'Called on to solve the murder of a transvestite found strangled in the Havana woods, Lieutenant Mario Conde is thrown into the thick of a tangled web of mysticism, politics and subversive activity. The subterfuges adopted by people in everyday life, particularly in a climate of repression, are captured perfectly in Padura- The Guardian
's seamy, heat-soaked pages and Conde 's mask of "fears, wariness and lies" lends him mystique.'
'In the roasting Havana August of 1989, a scarlet-frocked transvestite is found strangled in the woods. Just a sordid sex crime? All is not as it seems - not with the fate of poor mystical Alex, nor with this scorching novel from a star of Cuban fiction (in Peter Bush's virtuoso translation). Lt. Conde's quest follows the basic rhythm of the whodunit, but Padura syncopates it with brilliant literary riffs on Cuban sex, society, religion, even food (there's a great spicy turkey recipe on page 192).'- The Independent
'Reading around in the small presses always gives me a sense of adventure. I suspect it's because they tend to search out foreign authors who bring a reformative zeal to genre conventions, discarding old saws and introducing new international themes. A winner from Bitter Lemon, Havana Red is an innovative take on the traditional detective story by the Cuban author Leonardo Padura. Although the florid style (reflected in the translation by Peter Bush) puts a chokehold on the action, it suits the central character, a macho cop known as the Count, whose investigation into the murder of a transvestite leads him to ruminate on his own metaphysical attraction to "this philosophy of mimetics and erasure."'- Marilyn Stasio, The New York Times
'The mission of that enterprising Bitter Lemon Press is to publish English translations of the best foreign crime fiction. The newest addition to its list is the prize-winning Cuban novelist Leonardo Padura. Havana Red, the first book in his Havana quartet, introduces Lieutenant Mario Conde, known as the Count, an eccentric personality with unusual investigative methods. All his skills are called upon when a murder victim turns out to be a diplomat's son. Padura's powerful writing creates an atmospheric picture of a turbulent city, illuminated by Conde's sardonic commentary.'- Sunday Telegraph
'Most importantly, though, Havana Red opens the Pandora's Box of how the Revolution treated some of Cuba's most talented writers because they were homosexual. The flashy playwright embodies the qualities of Cuba's greatest playwright, Virgilio Piñera, who was treated harshly by the Revolution's macho leadership, a treatment that Conde learns was even more of a crime, albeit a cultural one, than the violent ones he investigates. And the reader learns that Conde himself has a literary vocation thwarted early on by the Revolution's aesthetic tunnel vision. In Havana Red, Padura lays open the great cultural wound of Castro's Cuba: its poisonous mix of homophobia and artistic repression that has crippled one of the greatest cultural fountains of the Americas.'- The Miami Herald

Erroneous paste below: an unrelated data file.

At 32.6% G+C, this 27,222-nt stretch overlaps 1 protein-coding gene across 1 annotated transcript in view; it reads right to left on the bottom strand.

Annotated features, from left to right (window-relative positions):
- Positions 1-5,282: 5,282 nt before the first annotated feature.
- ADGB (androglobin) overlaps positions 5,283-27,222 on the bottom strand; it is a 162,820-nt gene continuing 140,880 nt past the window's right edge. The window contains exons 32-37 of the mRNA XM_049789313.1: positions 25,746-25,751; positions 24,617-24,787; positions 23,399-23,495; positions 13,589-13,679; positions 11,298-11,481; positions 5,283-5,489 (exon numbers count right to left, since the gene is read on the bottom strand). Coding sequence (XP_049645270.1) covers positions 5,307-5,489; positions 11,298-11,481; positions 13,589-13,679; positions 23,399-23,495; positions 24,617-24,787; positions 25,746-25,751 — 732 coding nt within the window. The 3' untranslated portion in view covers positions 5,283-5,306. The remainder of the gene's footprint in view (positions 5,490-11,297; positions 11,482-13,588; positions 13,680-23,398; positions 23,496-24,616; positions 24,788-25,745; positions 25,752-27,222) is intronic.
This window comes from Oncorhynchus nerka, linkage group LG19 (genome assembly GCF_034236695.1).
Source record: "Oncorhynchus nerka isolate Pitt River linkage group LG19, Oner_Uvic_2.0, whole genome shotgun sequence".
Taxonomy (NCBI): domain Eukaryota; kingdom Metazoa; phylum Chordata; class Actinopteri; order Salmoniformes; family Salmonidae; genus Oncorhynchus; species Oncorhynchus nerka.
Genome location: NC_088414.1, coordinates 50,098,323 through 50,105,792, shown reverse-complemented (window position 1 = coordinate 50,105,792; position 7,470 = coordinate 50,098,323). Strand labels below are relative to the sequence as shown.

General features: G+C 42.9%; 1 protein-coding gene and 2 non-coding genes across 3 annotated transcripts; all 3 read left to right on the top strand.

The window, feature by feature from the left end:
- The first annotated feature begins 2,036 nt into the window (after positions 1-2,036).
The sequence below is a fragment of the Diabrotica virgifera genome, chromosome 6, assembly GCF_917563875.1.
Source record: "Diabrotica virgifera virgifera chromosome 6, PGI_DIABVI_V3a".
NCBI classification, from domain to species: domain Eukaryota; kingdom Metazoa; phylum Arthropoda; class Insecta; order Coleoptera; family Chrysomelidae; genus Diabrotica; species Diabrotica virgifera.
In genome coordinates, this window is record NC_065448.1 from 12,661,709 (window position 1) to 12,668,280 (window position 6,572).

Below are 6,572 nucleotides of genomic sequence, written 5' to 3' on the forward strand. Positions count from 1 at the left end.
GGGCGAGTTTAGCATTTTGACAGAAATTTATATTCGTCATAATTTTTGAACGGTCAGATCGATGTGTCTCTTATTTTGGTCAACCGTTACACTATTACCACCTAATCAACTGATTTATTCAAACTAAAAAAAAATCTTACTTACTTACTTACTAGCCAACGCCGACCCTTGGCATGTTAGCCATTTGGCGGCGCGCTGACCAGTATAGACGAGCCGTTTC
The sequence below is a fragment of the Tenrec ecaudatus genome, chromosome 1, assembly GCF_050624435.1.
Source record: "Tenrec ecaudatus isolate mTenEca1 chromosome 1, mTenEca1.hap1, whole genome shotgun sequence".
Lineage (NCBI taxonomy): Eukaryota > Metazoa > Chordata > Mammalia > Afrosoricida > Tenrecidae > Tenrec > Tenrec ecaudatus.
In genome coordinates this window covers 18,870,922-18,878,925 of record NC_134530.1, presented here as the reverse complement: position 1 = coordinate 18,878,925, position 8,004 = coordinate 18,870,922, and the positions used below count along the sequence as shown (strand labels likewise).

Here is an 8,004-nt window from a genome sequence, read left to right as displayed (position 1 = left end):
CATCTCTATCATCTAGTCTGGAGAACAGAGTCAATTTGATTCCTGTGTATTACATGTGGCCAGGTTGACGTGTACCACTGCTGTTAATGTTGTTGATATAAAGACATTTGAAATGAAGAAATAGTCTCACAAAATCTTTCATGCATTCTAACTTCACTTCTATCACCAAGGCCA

'Nothing is what it seems in this case, which has less to do with crime than with the struggle for identity in a corrupt society where outsiders are exiled in their own country. This prize-winning crime noir is the first of a quartet by Cuba's celebrated writer to be translated into English.'- Daily Mail
'For those who tend to support the revolution blindly and those who tend to attack it from a position of ideological ignorance, this book should be particularly challenging. For it is clear that Padura is a critical voice from within. At times the sarcasm and behaviour of his policeman indicates an almost heretical attitude. Yet Padura remains in Cuba and is celebrated as one of the nation's greatest authors.'- Shots Magazine
'Havana Red is a terrific Cuban police procedural that provides a dark view of life on the island. The cast makes the storyline as the audience sees first hand how a dedicated cop struggles to solve a murder mystery while the Party looks over his shoulder. Marques is a two edged sword as the government's displeasure with him is a problem, but his access to the underground is an asset. Leonardo Padura has three more Conde novels to come in what has started off as a fantastic first tale.'- Harriet Klausner, Amazon.com
'This novel has extraordinary originality and power, combining serious literary ambition with a sound mystery plot, including a distinctively Cuban main clue. Though the characters' strivings, failure, and regrets are universal, their story illuminates their country's culture and conditions., with the political elements neither ignored nor allowed to overwhelm the human story. With an excellence prose not lost in translation, this novel may be regarded as a crime-fiction classic and its author a major figure in the genre .'*****- Jon L. Breen, The Jury Box
'This is Cuban post-Soviet writing at its finest. Peppered with subtle criticisms of dogmatic socialism, the history of Cuba's homophobic past is related in a manner that neither patronises the reader nor condemns the Cuban system. A testimony to the amazing tolerance of Cuba's revolution and the prodigious talent it has produced, this is organic, popular and leftist literature of the kind that Gramsci called for - a signal that Cuban culture is truly alive and well.- Dr Stephen Wilkinson
Havana Red is perfect read to take along on that Cuban holiday...'